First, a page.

Publications by authors named "Mohamed El-Kishawi"

7 Publications

  • Page 1 of 1

The role of prosthetic, orthodontic and implant-supported rehabilitation in the management of secondary malocclusion to maxillofacial trauma- A systematic review.

Saudi Dent J 2021 May 16;33(4):177-183. Epub 2020 Dec 16.

Department of Preventive and Restorative Dentistry, College of Dental Medicine, University of Sharjah, United Arab Emirates.

Purpose: Different approaches have been proposed to treat malocclusion secondary to the treatment of maxillofacial trauma. This study aimed to investigate the efficacy of prosthodontic treatment, orthodontic treatment, and implant-supported rehabilitation for the management of secondary malocclusion after maxillofacial trauma.

Study Selection: We searched five electronic databases and hand searched eight journals. The types of studies included were randomized controlled trials, cohorts, case-controls, and case series with at least eight patients with maxillofacial trauma and postoperative malocclusion. These studies used prosthetic treatment and implant-supported rehabilitation for secondary malocclusion after maxillofacial trauma. Risk of bias of eligible studies to be included in the final analysis was assessed independently by two authors using a tool for methodological quality assessment and synthesis of case series and case reports.

Results: After initial screening and identification of titles and abstracts, full text of 44 articles were found and evaluated against inclusion criteria. Of these 42 articles were excluded and remaining two were included in the review. Both the studies were case series with moderate to high risk of bias.

Conclusions: Both prosthetic treatment and implant-supported rehabilitation have the potential to restore secondary malocclusion after maxillofacial trauma. However, because less number of well-designed studies with high risk of bias were included in this systematic review, the findings should be interpreted with caution. Well-designed high-quality studies are required to draw definitive conclusions.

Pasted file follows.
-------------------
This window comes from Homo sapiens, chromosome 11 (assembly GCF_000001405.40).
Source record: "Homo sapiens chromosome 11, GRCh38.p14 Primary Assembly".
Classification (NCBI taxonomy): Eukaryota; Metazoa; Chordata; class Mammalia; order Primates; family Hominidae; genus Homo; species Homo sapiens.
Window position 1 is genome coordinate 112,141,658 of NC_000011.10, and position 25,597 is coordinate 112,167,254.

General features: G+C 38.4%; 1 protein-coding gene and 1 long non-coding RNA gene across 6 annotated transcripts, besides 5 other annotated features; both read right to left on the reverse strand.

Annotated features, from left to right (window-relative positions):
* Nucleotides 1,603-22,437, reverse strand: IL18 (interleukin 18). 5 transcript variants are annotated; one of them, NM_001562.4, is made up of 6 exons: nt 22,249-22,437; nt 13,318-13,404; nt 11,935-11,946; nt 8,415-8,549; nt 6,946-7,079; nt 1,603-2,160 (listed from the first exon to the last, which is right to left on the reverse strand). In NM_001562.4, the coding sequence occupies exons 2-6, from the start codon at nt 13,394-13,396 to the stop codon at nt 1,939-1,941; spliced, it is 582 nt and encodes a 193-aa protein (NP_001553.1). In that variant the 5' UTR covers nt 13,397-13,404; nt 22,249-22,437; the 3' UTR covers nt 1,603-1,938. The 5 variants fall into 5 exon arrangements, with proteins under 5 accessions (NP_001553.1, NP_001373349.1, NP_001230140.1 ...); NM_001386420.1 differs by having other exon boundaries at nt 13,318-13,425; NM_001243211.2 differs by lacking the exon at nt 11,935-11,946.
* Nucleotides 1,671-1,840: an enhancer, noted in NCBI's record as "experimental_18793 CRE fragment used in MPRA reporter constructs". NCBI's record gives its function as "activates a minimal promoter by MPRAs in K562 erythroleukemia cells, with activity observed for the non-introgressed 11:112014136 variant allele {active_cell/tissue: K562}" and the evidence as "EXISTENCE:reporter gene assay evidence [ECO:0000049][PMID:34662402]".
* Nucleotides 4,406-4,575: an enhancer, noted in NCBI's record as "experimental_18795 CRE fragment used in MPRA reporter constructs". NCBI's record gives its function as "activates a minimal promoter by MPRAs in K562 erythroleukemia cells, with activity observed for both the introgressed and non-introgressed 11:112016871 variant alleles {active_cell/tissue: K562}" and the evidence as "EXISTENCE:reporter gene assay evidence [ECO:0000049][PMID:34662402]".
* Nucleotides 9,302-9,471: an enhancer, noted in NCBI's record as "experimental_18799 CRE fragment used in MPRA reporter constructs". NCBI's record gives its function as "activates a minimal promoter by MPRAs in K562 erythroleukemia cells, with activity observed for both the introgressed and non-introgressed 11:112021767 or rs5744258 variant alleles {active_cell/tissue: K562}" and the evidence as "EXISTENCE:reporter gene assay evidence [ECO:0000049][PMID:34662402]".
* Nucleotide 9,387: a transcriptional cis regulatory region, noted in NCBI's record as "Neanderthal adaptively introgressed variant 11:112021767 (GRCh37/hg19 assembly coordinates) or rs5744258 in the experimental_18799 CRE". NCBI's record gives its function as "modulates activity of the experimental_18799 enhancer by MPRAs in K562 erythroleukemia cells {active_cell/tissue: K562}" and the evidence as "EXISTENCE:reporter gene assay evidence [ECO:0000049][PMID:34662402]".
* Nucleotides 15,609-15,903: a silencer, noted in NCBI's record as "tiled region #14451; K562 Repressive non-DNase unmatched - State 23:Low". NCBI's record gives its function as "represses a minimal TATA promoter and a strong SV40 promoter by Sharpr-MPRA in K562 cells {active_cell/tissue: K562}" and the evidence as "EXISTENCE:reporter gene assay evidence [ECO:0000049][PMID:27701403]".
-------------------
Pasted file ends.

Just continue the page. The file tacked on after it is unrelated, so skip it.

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http://dx.doi.org/10.1016/j.sdentj.2020.12.004DOI Listing
http://www.ncbi.nlm.nih.gov/pmc/articles/PMC8117368PMC
May 2021

Evaluation of Conscious Monitoring and Movement Control Efforts Among Dental Students.

Percept Mot Skills 2021 May 3:315125211014869. Epub 2021 May 3.

Preventive and Restorative Dentistry Department, College of Dental Medicine, University of Sharjah, UAE.

Prior research has demonstrated that motor skill learning is often disrupted by self-focus and attempts to control movement. The propensity for reinvestment (i.e., self-focus and movement control) has been associated with poor motor skill learning in sport and surgery, but it has not yet been examined in dental education. Therefore, the aim of this study was to evaluate the propensity for disruptive reinvestment among dental students so as to optimize their learning needs. Volunteer dental students (210) completed three reinvestment surveys to investigate their self-reported propensity to engage in conscious self-monitoring and control of their movements and decisions. We used analysis of variance (ANOVA), with post-hoc analyses as appropriate, to assess the effect of various participant demographics on their reinvestment scores. Male participants had a lower mean reinvestment scale score than females ( < .05). Older participants were found to have a lower mean movement reinvestment score, compared to younger reinvesters ( < .05). On the other hand, younger reinvesters had a lower mean decision reinvestment score compared to the older age group ( < .05). When compared with participants in previous studies our participants obtained a significantly higher reinvestment score ( < .05). In conclusion, gender and age may be related to dental students' self-reported propensity to reinvest. Moreover, dental students were found to be more self-conscious when compared with individuals who perform gross motor skill tasks. These results provide insight into the acquisition of dental skills that may assist in designing pre-clinical training curriculum in dental education.
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http://dx.doi.org/10.1177/00315125211014869DOI Listing
May 2021

How to Improve Fine Motor Skill Learning in Dentistry.

Int J Dent 2021 8;2021:6674213. Epub 2021 Feb 8.

School of Dentistry, The University of Adelaide, Adelaide, SA, Australia.

Introduction: Restorative dental treatment is a complex task involving various procedures which require the development and integration of both theoretical knowledge and fine motor skills. It aims to provide the theoretical background and role of key factors in learning these skills.